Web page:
Whose Brain Would You Like to Share?

Amy AdamsLast week, scientists revealed some big news: At Duke University, they linked the brains of two rats so they could communicate with each other. The rats didn’t really know they were communicating, but one of the rats relayed information to the other through a form of telepathy.

The implications for this are huge. Imagine if we were one day able to link some of the greatest minds together to form an organic supercomputer capable of huge leaps forward in science and technology? We could finally have teleportation, flying cars, and puppies that never stop looking like puppies.

So my question for you is: If this technology were developed to the point that you could be inside someone else’s mind for a few minutes,  communicating with them, experiencing the way they think, and tapping into their memories, with whose mind would you choose to link? I’ll answer for myself based on those categories, but I’m curious to hear your answer in the comments.

  • communicate with: This is an interesting category since we’re in a world where you essentially can communicate with anyone as long as they’ll e-mail or tweet back to you. So I’m trying to think of someone who’s off the grid or who is too famous to reply.
  • experience the way they think: Biddy (my cat), obviously
  • tap into memories: This one is tough. I want someone who has some great secret, something the world suspects but can’t prove. OJ Simpson? Manti Te’o? Anyone who has claimed to have been abducted by aliens or seen Bigfoot? Or perhaps simply someone who I admire to the nth degree? Daniel Day Lewis, perhaps?

What about you?

11 thoughts on “Whose Brain Would You Like to Share?”

  1. Being a relatively new parent, I’d have to go with William (my son) on communicate with. It’d be awesome to really know without a doubt what’s bothering a baby when he cries. My answer to “experience the way he/she thinks” would probably be the same, but in order to avoid replication, I’ll choose someone else. I’d choose someone with the ability to bend spoons or practice really deep meditation. It’d be fun to be in the mind of a great magician for a brief period as well. Tap into memories is an easy one for me–Anthony Bourdain (chef/world traveler). I’d love to know what it was like to visit nearly every country in the world and to try some of it’s best cuisine while you’re there.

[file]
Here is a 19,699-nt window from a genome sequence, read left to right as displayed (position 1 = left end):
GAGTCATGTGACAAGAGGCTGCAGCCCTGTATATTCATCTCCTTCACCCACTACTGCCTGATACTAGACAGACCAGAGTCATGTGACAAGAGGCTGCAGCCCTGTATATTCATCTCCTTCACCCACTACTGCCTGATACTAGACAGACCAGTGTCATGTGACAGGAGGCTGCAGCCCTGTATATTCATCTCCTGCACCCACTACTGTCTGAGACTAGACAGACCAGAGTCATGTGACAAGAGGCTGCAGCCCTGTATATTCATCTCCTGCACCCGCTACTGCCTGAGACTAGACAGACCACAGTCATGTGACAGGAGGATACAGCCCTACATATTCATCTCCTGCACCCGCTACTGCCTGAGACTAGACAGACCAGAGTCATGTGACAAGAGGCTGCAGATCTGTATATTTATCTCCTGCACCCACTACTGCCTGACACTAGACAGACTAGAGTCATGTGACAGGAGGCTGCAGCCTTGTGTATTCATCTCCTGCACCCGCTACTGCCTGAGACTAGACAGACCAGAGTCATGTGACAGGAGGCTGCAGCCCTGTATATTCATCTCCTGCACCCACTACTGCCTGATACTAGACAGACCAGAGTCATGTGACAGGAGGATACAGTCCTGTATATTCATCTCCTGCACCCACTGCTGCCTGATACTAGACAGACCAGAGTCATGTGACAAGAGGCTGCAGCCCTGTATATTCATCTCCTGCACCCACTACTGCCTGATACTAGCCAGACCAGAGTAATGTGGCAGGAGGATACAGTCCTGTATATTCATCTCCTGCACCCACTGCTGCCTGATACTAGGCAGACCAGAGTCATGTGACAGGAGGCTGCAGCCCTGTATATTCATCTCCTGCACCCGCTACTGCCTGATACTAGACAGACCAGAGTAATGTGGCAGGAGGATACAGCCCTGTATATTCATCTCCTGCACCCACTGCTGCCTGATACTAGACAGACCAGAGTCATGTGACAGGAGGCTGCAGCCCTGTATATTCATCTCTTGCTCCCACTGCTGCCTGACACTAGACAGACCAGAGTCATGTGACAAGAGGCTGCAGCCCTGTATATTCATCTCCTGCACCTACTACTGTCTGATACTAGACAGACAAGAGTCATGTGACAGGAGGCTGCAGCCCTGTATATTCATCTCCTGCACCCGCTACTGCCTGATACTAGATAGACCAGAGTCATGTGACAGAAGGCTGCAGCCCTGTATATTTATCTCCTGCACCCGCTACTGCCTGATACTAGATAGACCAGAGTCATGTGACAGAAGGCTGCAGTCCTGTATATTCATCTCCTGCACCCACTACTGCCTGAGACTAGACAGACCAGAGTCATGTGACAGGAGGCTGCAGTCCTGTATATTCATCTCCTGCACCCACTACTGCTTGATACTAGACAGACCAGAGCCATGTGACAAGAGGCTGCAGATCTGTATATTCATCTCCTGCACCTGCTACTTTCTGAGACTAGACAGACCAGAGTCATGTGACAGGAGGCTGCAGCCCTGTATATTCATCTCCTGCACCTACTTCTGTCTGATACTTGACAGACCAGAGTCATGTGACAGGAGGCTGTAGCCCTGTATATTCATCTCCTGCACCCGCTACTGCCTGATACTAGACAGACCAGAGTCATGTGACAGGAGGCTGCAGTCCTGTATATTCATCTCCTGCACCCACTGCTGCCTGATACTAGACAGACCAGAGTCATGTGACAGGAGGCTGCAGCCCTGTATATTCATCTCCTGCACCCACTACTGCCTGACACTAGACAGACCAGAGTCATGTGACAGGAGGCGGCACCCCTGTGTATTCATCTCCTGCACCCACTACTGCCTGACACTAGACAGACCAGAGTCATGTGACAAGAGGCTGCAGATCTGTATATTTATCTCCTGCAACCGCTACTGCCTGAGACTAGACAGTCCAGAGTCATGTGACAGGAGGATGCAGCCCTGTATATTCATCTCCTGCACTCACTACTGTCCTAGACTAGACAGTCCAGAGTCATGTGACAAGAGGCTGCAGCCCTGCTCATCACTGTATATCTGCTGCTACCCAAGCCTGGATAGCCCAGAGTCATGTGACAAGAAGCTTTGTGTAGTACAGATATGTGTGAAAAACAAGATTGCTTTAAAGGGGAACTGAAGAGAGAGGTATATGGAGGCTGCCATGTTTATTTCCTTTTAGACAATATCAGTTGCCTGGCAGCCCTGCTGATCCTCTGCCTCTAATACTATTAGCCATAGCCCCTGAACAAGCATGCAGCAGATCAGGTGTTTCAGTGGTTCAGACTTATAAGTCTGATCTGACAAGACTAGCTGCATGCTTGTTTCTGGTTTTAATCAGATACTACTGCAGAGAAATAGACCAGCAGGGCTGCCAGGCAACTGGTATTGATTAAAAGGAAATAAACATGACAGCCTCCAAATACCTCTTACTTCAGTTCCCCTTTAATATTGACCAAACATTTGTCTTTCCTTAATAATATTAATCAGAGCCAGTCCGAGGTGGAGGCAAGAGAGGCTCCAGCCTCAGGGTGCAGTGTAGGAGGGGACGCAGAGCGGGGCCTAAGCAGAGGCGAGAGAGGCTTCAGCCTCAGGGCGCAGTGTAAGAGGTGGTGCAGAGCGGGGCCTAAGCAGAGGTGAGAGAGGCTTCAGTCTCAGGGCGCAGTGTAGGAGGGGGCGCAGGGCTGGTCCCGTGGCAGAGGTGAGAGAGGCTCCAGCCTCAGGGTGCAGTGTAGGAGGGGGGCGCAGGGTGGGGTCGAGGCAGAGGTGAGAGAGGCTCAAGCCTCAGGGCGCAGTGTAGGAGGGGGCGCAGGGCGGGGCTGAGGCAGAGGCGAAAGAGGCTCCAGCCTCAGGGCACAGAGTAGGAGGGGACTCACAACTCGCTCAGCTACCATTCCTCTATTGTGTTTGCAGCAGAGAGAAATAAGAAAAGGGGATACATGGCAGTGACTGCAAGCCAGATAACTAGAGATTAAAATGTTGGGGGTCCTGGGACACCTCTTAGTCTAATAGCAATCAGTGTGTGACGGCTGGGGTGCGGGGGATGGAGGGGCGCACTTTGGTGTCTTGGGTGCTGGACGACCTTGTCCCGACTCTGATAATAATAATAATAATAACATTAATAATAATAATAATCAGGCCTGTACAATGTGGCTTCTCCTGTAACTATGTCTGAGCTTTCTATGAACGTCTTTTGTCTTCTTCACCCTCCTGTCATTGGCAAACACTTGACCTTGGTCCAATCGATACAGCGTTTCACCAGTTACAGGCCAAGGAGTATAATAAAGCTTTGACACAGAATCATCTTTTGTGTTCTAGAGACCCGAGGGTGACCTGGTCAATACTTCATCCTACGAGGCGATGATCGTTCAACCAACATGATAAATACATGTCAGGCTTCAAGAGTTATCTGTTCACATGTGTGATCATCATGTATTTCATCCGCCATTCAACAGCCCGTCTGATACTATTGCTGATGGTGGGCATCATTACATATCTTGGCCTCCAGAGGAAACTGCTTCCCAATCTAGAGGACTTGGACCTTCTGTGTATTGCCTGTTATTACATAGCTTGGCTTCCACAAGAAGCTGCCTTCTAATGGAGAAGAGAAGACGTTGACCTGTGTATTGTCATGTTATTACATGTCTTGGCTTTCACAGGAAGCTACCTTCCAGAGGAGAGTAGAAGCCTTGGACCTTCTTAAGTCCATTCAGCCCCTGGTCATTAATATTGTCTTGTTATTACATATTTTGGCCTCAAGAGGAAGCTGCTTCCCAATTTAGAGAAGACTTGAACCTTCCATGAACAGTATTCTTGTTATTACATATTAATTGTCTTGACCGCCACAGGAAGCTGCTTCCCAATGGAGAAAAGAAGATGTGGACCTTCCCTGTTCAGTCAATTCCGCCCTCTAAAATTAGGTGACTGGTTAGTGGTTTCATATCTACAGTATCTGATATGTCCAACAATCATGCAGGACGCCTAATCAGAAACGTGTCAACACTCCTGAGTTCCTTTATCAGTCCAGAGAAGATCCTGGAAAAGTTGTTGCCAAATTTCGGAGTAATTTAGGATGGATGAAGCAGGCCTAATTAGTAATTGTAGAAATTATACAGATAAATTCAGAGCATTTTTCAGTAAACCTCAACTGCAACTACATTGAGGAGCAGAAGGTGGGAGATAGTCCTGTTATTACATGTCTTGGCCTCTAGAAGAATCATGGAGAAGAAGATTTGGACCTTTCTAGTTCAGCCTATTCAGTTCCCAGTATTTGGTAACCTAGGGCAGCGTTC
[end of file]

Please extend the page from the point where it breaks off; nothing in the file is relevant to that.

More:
Reply
    • Trev–I agree that it would be fascinating to see the way your child views the world during those first few years. I like the Anthony Bourdain pick too. Are there people who can bend spoons with their mind?

      Reply
  2. This is scary. They’re gonna take over the world! I would love to be able to communicate with my immediate family, experience the way David Lynch thinks and tap into the memories of George Clooney.

    Reply
    • Teddy–That’s really neat that you would choose your family for that first category. I hadn’t thought about that, but I like it a lot. I think I might have nightmares for a while after peeking into David Lynch’s mind, though.

      Reply
  3. If I could communicate with anyone/anything, I’m not sure I’d use that gift on a celebrity. I’d rather pick some kind of creature that is unable to communicate back with me through normal human speech. However neat that would be though, I’m not sure it would really do me a whole lot of good in the long run. I mean, what are we really going to discuss? Once you get past “You’re such a good dog, yes you are!” what else is left? “Hey, I really didn’t appreciate it that time you chewed up my heels?” or “Oh, I didn’t realize you hated that new brand of dog food I bought for you. Thanks for the tip.”

    But I think it would be fantastic to be able to communicate with someone whose body has failed them but their mind is still very much alive–kind of act as a conduit for their friends and family to give them that little bit of peace during what I’m sure is a difficult time. Might as well use my powers for good, right?

    I think it would be hilarious to tap into the way our pets think, but no love for Walter?

    I think I would choose an older person for their memories; someone who has led a long and full life. I’d like to know what kinds of things really stand out to people over the years and try to learn from their experiences. Although I do like your suggestion of the people with great secrets though. Being a history major in college, I was always curious to know if I’d ever find out who Deep Throat really was, and there are many more of those types of things that I wonder about.

    And also, puppies that always look like puppies?!? Someone needs to get on that, stat.

    Reply
    • Katie–I admire your willingness to do something good with your newfound ability. Well said!

      As for Walter…I don’t think much goes on in his little head, poor little guy. 🙂

      Can you think of anyone else in history with huge secrets from whom you want to know the truth?

      Reply
      • Well, since Colonel Sanders is dead, I would choose the person to whom he bequeathed his recipe of 12 secret herbs and spices.

        You know, that or one of those people that knows what really happened during the JFK assassination…

        …either one seems like a solid choice.

        (Although, JFK is gone and nothing is going to change that. But with the secret recipe, I could make delicious chicken whenever I want. Such dilemmas! :P)

        Reply
        • I, too, considered the possible historical implications of this question. As a bit of a history buff myself (and assuming that we can communicate with dead people), I’d be interested to tap into Jack the Ripper (to figure out who he really was moreso than to recount gruesome murders), someone from the Lost City of Atlantis (if it exists), and Amelia Earhart.

          Reply

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